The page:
Oh well - life goes on......

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Old 03-12-2009, 11:45 AM   #5
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MasterBlaster and Ziggy are correct. I assumed that FireCalc did an inflation adjustment on its output balances, it doesn't.

After making a rough CPI adjustment, I get 1972, 1973, and 1969 to have worse performance in the first 10 years.
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Old 03-12-2009, 12:21 PM   #6
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I stopped working (for money) 12/99. Since then I've had much good fortune and made many dumb mistakes, and our net worth is about the same in nominal terms as a result. It could have been worse - because that includes 8 years of vastly overpriced private college tuition.

Now, if I can go forward and only make half the mistakes, things should work out. After all, this upcoming decade could never be as bad as the past one.

Or could it?
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Old 03-12-2009, 12:27 PM   #7
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After all, this upcoming decade could never be as bad as the past one.

Or could it?
It may really be different this time.....
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Old 03-12-2009, 03:19 PM   #8
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Retired in May 1999. This 3 days in the market has cut my liquid net worth to under 50% from the peak. (My total net worth is down 35% due to real estate). I'd say there is 1/2 chance that I'll need to come out of retirement in the next few years.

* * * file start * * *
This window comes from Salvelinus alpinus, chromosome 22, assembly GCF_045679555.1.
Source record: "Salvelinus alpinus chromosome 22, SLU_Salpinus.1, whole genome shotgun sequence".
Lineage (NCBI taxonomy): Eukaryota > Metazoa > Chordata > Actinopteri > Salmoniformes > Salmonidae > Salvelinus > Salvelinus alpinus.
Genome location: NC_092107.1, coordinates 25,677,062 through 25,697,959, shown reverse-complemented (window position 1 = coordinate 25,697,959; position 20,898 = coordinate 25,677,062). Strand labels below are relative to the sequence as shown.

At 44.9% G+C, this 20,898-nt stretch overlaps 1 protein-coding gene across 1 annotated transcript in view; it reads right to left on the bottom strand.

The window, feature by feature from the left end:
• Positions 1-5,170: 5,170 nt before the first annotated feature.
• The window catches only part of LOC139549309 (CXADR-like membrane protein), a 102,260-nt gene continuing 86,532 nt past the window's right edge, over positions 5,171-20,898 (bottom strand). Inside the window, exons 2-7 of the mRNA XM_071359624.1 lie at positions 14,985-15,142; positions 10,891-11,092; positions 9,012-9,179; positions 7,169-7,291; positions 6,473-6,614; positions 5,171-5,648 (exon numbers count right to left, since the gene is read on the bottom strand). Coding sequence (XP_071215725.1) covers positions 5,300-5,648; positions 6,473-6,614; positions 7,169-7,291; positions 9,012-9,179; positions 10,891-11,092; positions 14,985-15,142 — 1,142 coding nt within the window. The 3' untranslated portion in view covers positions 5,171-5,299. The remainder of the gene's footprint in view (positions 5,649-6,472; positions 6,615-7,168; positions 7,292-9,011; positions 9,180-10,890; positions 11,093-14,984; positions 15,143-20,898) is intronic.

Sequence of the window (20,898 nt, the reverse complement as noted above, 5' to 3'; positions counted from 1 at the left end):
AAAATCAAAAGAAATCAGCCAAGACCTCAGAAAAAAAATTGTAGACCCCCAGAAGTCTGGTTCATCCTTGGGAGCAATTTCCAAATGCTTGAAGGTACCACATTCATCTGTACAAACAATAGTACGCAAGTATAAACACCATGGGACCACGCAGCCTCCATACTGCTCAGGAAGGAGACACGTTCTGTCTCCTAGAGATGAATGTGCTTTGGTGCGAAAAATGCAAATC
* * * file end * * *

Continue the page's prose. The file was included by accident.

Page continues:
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Old 03-12-2009, 03:28 PM   #9
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Quote:
Originally Posted by Independent View Post
MasterBlaster and Ziggy are correct. I assumed that FireCalc did an inflation adjustment on its output balances, it doesn't.

After making a rough CPI adjustment, I get 1972, 1973, and 1969 to have worse performance in the first 10 years.
Now I'm confused. I thought that Firecalc's ending balance was expressed in the starting year's dollars, i.e. the 432K is in 1999 dollars, not 2008 dollars. This is because you did 10-year Firecalc runs, so the ending balances were discounted back using the inflation experienced over the 10-year period. Had you done 30-year runs and looked at the 10-year balances, the numbers would not have been inflation-adjusted. That is my understanding of the way Firecalc works.

I took Ziggy's and MB's comments to mean that the 1965 and 1969 paths' ending balances, although higher in real terms, would still have to face the high inflation of the late 70's and early 80's, and that is why those paths ultimately failed in the 30-year runs.
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Old 03-12-2009, 03:39 PM   #10
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When I retired in March of 2000 I said to a friend, "Just my luck we'll have another 1929 crash now that I've retired." He said, "Come on man", "Your luck can't be that bad." That being said, I've done OK (meaning not losing it all) with a balanced portfolio, and the fact that I'm turning 62 this year and can collect SS.